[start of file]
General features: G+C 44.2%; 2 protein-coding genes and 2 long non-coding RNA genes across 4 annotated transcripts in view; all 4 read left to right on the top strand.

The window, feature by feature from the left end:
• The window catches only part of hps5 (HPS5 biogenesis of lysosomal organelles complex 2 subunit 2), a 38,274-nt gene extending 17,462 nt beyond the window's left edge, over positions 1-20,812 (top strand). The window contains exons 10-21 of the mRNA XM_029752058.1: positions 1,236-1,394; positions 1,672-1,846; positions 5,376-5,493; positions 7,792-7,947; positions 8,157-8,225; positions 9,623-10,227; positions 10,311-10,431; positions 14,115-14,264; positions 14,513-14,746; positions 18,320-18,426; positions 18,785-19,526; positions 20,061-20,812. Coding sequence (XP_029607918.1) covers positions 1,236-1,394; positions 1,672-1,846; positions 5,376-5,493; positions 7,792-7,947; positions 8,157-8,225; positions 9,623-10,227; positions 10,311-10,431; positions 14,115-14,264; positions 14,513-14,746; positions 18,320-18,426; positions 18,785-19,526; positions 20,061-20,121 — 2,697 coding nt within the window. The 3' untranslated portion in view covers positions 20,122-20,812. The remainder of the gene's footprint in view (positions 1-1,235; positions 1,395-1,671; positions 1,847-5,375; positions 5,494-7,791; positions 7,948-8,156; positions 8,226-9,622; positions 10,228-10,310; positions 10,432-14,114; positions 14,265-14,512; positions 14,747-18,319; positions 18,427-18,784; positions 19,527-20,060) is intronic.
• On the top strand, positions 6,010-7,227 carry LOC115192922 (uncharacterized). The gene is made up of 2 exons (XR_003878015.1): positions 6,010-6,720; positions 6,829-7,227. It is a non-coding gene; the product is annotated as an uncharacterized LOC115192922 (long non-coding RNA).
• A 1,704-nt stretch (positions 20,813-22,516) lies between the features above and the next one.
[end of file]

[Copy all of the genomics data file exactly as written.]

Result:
General features: G+C 44.2%; 2 protein-coding genes and 2 long non-coding RNA genes across 4 annotated transcripts in view; all 4 read left to right on the top strand.

The window, feature by feature from the left end:
• The window catches only part of hps5 (HPS5 biogenesis of lysosomal organelles complex 2 subunit 2), a 38,274-nt gene extending 17,462 nt beyond the window's left edge, over positions 1-20,812 (top strand). The window contains exons 10-21 of the mRNA XM_029752058.1: positions 1,236-1,394; positions 1,672-1,846; positions 5,376-5,493; positions 7,792-7,947; positions 8,157-8,225; positions 9,623-10,227; positions 10,311-10,431; positions 14,115-14,264; positions 14,513-14,746; positions 18,320-18,426; positions 18,785-19,526; positions 20,061-20,812. Coding sequence (XP_029607918.1) covers positions 1,236-1,394; positions 1,672-1,846; positions 5,376-5,493; positions 7,792-7,947; positions 8,157-8,225; positions 9,623-10,227; positions 10,311-10,431; positions 14,115-14,264; positions 14,513-14,746; positions 18,320-18,426; positions 18,785-19,526; positions 20,061-20,121 — 2,697 coding nt within the window. The 3' untranslated portion in view covers positions 20,122-20,812. The remainder of the gene's footprint in view (positions 1-1,235; positions 1,395-1,671; positions 1,847-5,375; positions 5,494-7,791; positions 7,948-8,156; positions 8,226-9,622; positions 10,228-10,310; positions 10,432-14,114; positions 14,265-14,512; positions 14,747-18,319; positions 18,427-18,784; positions 19,527-20,060) is intronic.
• On the top strand, positions 6,010-7,227 carry LOC115192922 (uncharacterized). The gene is made up of 2 exons (XR_003878015.1): positions 6,010-6,720; positions 6,829-7,227. It is a non-coding gene; the product is annotated as an uncharacterized LOC115192922 (long non-coding RNA).
• A 1,704-nt stretch (positions 20,813-22,516) lies between the features above and the next one.